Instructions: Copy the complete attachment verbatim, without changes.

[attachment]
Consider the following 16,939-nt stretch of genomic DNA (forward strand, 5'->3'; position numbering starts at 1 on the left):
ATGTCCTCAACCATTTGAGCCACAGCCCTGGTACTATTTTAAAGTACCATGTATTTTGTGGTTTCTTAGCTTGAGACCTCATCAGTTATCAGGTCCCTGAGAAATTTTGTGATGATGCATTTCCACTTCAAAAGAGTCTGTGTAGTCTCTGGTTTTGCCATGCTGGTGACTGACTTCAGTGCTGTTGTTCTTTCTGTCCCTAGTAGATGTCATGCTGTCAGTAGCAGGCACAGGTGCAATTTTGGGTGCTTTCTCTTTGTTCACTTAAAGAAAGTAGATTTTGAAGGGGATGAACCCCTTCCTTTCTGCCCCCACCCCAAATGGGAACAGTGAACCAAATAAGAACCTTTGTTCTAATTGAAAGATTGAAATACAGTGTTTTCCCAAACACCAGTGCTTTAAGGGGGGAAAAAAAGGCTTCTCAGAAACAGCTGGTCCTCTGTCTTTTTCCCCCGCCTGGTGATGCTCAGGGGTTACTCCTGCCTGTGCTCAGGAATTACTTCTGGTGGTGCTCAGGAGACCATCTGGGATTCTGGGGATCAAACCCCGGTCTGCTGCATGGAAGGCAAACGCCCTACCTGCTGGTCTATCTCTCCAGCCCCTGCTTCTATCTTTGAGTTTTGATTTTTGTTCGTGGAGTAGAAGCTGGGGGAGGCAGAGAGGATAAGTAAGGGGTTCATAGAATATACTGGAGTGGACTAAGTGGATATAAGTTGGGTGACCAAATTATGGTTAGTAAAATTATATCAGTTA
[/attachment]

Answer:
Consider the following 16,939-nt stretch of genomic DNA (forward strand, 5'->3'; position numbering starts at 1 on the left):
ATGTCCTCAACCATTTGAGCCACAGCCCTGGTACTATTTTAAAGTACCATGTATTTTGTGGTTTCTTAGCTTGAGACCTCATCAGTTATCAGGTCCCTGAGAAATTTTGTGATGATGCATTTCCACTTCAAAAGAGTCTGTGTAGTCTCTGGTTTTGCCATGCTGGTGACTGACTTCAGTGCTGTTGTTCTTTCTGTCCCTAGTAGATGTCATGCTGTCAGTAGCAGGCACAGGTGCAATTTTGGGTGCTTTCTCTTTGTTCACTTAAAGAAAGTAGATTTTGAAGGGGATGAACCCCTTCCTTTCTGCCCCCACCCCAAATGGGAACAGTGAACCAAATAAGAACCTTTGTTCTAATTGAAAGATTGAAATACAGTGTTTTCCCAAACACCAGTGCTTTAAGGGGGGAAAAAAAGGCTTCTCAGAAACAGCTGGTCCTCTGTCTTTTTCCCCCGCCTGGTGATGCTCAGGGGTTACTCCTGCCTGTGCTCAGGAATTACTTCTGGTGGTGCTCAGGAGACCATCTGGGATTCTGGGGATCAAACCCCGGTCTGCTGCATGGAAGGCAAACGCCCTACCTGCTGGTCTATCTCTCCAGCCCCTGCTTCTATCTTTGAGTTTTGATTTTTGTTCGTGGAGTAGAAGCTGGGGGAGGCAGAGAGGATAAGTAAGGGGTTCATAGAATATACTGGAGTGGACTAAGTGGATATAAGTTGGGTGACCAAATTATGGTTAGTAAAATTATATCAGTTA